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Comment 18 of 98, added on October 6th, 2008 at 12:24 AM.
It is a poem full of modern symbols;sharply pointed.
I liked :
In her is the end of breeding.
Her boredom is exquisite and excessive
It appeals me to come back to the poem again and again.
DR JAYDEEP SARANGI
Comment 17 of 98, added on August 21st, 2008 at 4:41 AM.
This poem refers to The British Empire. that is who "she" is. the skein
loose silk is the union jack. This whole poem talks about britain post war.
Helen from United States
Comment 16 of 98, added on June 10th, 2007 at 1:08 PM.
Ezra Pound is a symbloic poet. He says that infants will inherit the earth
The American society is not pure......
Comment 15 of 98, added on May 6th, 2007 at 9:48 AM.
Matthew 5.5: "Blessed are the meek, for they shall inherit the earth"
(Jesus' sermon on the mount).
A very biting contrast between Pound's "Of the filthy, sturdy, unkillable
infants of the very poor"
Marc from United States
Comment 14 of 98, added on February 25th, 2006 at 3:27 AM.
in my openion the main concern of poet is the idleness and meaninglesness
of the next generation. in which all humane characteristics are questioned
Comment 13 of 98, added on January 31st, 2006 at 12:42 AM.
Pretty sickening stuff.For Goebbels,he was a "useful fool"-read William
Joyce's biography(Lord HawHaw).
The children of the poor were far from "unkillable",particularly if they
were non Aryan.
keith l. muir
from New Zealand
Comment 12 of 98, added on January 30th, 2006 at 8:35 AM.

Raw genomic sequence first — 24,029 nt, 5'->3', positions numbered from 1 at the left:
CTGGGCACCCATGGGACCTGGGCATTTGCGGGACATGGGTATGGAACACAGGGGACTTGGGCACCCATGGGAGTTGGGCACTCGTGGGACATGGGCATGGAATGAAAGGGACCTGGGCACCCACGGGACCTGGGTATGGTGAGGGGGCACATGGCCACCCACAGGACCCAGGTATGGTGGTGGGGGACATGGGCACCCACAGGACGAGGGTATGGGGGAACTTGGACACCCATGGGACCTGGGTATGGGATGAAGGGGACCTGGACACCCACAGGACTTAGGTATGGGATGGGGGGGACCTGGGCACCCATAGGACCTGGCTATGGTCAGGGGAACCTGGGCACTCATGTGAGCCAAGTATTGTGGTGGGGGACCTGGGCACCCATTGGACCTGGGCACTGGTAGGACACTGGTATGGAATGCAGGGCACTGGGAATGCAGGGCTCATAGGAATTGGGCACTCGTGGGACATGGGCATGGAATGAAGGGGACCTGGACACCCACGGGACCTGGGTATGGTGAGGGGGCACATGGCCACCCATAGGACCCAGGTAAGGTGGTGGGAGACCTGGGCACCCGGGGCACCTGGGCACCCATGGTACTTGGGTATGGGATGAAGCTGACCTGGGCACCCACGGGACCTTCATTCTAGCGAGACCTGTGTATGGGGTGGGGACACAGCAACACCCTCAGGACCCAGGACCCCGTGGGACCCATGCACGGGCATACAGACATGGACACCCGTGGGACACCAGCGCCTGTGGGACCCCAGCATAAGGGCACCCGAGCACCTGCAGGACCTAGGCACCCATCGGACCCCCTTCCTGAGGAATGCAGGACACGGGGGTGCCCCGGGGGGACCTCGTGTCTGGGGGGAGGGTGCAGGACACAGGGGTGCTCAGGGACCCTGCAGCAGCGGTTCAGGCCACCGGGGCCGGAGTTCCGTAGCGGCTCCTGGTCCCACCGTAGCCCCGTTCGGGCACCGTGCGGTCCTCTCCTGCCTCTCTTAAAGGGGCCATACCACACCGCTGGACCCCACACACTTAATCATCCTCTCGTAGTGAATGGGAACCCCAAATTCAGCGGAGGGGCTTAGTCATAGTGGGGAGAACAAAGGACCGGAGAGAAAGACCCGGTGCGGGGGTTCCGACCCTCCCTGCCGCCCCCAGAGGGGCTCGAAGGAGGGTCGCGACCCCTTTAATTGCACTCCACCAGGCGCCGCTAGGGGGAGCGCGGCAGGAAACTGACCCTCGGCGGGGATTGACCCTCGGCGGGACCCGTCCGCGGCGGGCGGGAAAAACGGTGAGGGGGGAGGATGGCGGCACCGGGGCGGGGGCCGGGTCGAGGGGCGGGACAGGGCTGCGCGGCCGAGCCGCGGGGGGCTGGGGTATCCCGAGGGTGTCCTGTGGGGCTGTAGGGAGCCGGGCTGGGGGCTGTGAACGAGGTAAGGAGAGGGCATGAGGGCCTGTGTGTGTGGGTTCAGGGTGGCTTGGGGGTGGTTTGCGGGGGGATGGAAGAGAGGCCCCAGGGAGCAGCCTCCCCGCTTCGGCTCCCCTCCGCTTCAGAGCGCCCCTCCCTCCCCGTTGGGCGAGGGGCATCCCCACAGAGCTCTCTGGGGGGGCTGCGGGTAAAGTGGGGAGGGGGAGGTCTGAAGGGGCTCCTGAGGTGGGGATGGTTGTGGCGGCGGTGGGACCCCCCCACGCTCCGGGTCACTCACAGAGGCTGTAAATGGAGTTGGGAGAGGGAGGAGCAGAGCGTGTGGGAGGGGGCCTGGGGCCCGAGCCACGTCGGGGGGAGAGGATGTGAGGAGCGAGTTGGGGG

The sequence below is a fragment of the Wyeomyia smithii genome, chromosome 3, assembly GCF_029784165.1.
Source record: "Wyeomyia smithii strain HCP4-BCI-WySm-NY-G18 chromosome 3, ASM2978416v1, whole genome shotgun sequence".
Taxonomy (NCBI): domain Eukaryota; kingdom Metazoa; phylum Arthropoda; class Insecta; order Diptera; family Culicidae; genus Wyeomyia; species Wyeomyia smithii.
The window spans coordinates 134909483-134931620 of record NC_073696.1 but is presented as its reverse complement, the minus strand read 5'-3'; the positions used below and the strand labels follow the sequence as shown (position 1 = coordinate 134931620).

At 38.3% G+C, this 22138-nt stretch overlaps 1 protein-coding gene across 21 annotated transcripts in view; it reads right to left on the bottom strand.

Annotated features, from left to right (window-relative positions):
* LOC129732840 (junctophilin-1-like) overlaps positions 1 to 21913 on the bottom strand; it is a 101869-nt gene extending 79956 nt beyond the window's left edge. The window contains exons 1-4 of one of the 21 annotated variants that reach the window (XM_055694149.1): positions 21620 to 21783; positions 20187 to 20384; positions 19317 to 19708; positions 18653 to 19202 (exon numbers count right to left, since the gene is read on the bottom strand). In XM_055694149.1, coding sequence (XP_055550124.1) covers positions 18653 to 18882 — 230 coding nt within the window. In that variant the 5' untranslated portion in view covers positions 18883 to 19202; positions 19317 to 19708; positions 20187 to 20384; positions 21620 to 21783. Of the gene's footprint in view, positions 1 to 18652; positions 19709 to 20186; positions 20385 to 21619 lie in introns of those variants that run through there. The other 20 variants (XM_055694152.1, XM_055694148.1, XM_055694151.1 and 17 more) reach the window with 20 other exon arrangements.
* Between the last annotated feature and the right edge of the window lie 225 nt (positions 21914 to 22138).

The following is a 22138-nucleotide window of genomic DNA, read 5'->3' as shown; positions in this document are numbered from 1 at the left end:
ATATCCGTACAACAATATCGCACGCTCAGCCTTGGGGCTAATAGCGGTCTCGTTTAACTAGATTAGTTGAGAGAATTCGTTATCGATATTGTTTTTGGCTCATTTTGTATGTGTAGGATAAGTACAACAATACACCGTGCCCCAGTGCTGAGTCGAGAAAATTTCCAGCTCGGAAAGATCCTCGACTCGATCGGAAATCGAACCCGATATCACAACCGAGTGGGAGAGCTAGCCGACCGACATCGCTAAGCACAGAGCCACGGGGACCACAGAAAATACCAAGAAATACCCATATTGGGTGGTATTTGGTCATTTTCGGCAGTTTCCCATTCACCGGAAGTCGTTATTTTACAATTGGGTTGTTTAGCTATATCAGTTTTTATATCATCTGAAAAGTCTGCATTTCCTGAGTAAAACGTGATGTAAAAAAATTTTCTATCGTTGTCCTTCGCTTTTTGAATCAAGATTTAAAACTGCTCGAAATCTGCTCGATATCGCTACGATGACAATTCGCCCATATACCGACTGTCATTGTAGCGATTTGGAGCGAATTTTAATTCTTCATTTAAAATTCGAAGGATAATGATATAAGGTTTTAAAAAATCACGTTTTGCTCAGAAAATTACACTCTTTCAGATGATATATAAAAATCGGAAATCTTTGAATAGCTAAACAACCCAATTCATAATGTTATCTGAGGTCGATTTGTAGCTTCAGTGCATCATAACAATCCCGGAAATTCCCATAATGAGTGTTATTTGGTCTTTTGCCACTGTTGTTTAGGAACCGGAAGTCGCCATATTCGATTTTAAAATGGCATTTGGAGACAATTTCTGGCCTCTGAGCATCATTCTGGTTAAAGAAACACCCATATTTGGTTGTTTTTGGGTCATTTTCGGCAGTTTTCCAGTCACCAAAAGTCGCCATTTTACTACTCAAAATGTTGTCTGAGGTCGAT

“ Like a skein of loose silk blown against a wall” the word “loose” tells
us that the woman does not feel a sense of belonging. This also shows us
she’s wealthy as ‘silk’ which is a expensive material is used to symbolise
her. “Wall” gives me an impression of a stone or brick wall. This is used
to symbolise the poor people.
The poem makes me sympathize with the woman in the poem though the poet is
mocking at her. The woman in the poem felt lonely, and yet because of her
status she is unapproachable by the poor folks. She seems to want to talk
to them but restrain herself because of her status. I feel it’s a good poem
as in this modern society, many people are striving for wealth and this
poem acts as a reminder that money and richness is not everything, it
cannot buy us our own child or bring you out of loneliness, instead it can
cause a diversion between you and others.
Comment 11 of 98, added on January 18th, 2006 at 6:23 PM.
"En robe de parade" translates as "dressed for show." This is from Albert
Samain's "Au Jardin de l'Infante."
Sally from United States
Comment 10 of 98, added on December 10th, 2005 at 11:11 PM.
so the unkillable children are the walking dead?
hm. okay. although i wouldn't say zombies are Sturdy,
their inheritance of the earth is a possibility.
unless we act now, that is. suggested reading for you all: The Zombie
Survival Guide, by Max Brooks.
from United States
Comment 9 of 98, added on December 4th, 2005 at 11:30 PM.
A perfect example of why you must understand every word used in a poem!
Samain (or Samhain) was the Celtic harvest festival and the precusor to our
modern Halloween. The Celts believed that on the eve of Samain, the door
between the world of the living and the dead was opened and the dead walked
among the living (they even left out sweets for them!)...see if that
changes your analysis or opinion of this poem. (As for me, I'm reminded of
all the intricacies of menopausal women, but then again, that's just my
opinion, and clearly everyone's got one!)
Carly Cobb from United States
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